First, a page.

But the prime minister again refused to commit to publishing the findings of his new adviser’s investigation into the affair – despite criticism that he is making himself “judge and jury”.
“I’m sure he will do an outstanding job,” Mr Johnson said, of the probe to be carried out by Christopher Geidt, the adviser on ministerial interests.
And he claimed: “I think what people are focused on overwhelmingly is not that kind of issue, but on what we are doing to take this country through the pandemic.”
But he said that was the aspect he most objected to in what he described as “this whole farrago of nonsense” about the redecorations and who paid for them.
Asked what was “wrong with John Lewis”, Mr Johnson replied “absolutely nothing”, before adding: “I love John Lewis!”
The prime minister faced fresh questions, on a school visit, after the Electoral Commission launched a formal investigation into the refurbishment, saying “an offence or offences may have occurred”.
It followed days of Mr Johnson, and other ministers, failing to deny that the Conservative Party, or a Tory donor, originally funded the costly redecoration.
It is believed the party secretly approved paying a £58,000 bill as long as nine months ago – a payment then covered by a wealthy donor, according to a leaked email.
On the Commission investigation, the prime minister said: “We will comply with whatever they want, and I don’t think there is anything to see here, or worry about.”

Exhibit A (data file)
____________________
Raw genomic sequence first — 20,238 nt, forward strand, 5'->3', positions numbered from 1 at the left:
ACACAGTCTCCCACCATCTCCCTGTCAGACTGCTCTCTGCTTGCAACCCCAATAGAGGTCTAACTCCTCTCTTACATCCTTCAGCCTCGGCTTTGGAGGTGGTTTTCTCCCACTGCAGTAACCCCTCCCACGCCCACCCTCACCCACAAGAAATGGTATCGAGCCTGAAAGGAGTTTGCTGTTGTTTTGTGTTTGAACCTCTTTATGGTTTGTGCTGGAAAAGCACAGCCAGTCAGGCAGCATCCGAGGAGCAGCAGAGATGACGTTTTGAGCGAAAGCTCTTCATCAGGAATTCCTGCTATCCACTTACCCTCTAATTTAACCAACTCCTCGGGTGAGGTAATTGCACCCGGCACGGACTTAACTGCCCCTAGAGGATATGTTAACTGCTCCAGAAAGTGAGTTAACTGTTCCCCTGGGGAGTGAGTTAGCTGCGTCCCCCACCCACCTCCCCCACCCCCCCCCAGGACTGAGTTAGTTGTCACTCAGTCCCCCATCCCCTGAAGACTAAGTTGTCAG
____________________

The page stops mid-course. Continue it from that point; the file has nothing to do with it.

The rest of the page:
He also insisted the public “will understand” massive overseas aid cuts – after it emerged the UK’s contribution to a UN sexual and reproductive health agency has been slashed by an astonishing 85 per cent.
“We’re still spending £10bn per year on overseas aid, that is a huge amount,” the prime minister argued, on a visit in West London.
“We are still one of the biggest donors in the world and I think people in this country should be very proud of that.
“But I also think that they will understand, and I know that other countries around the world understand, the particular pressures of the pandemic that mean we have to economise in that way.”
Mr Johnson is also under fire for visiting the coronavirus memorial wall, near Parliament, “under the cover of darkness” – allegedly to avoid meeting campaigners for a public inquiry.
His spokesman said: “No, he went on Tuesday evening for a private visit.
“As many others have done, he visited the memorial wall in private for quiet reflection. The prime minister has spoken to a number of families bereaved by Covid, both in person and virtually.”
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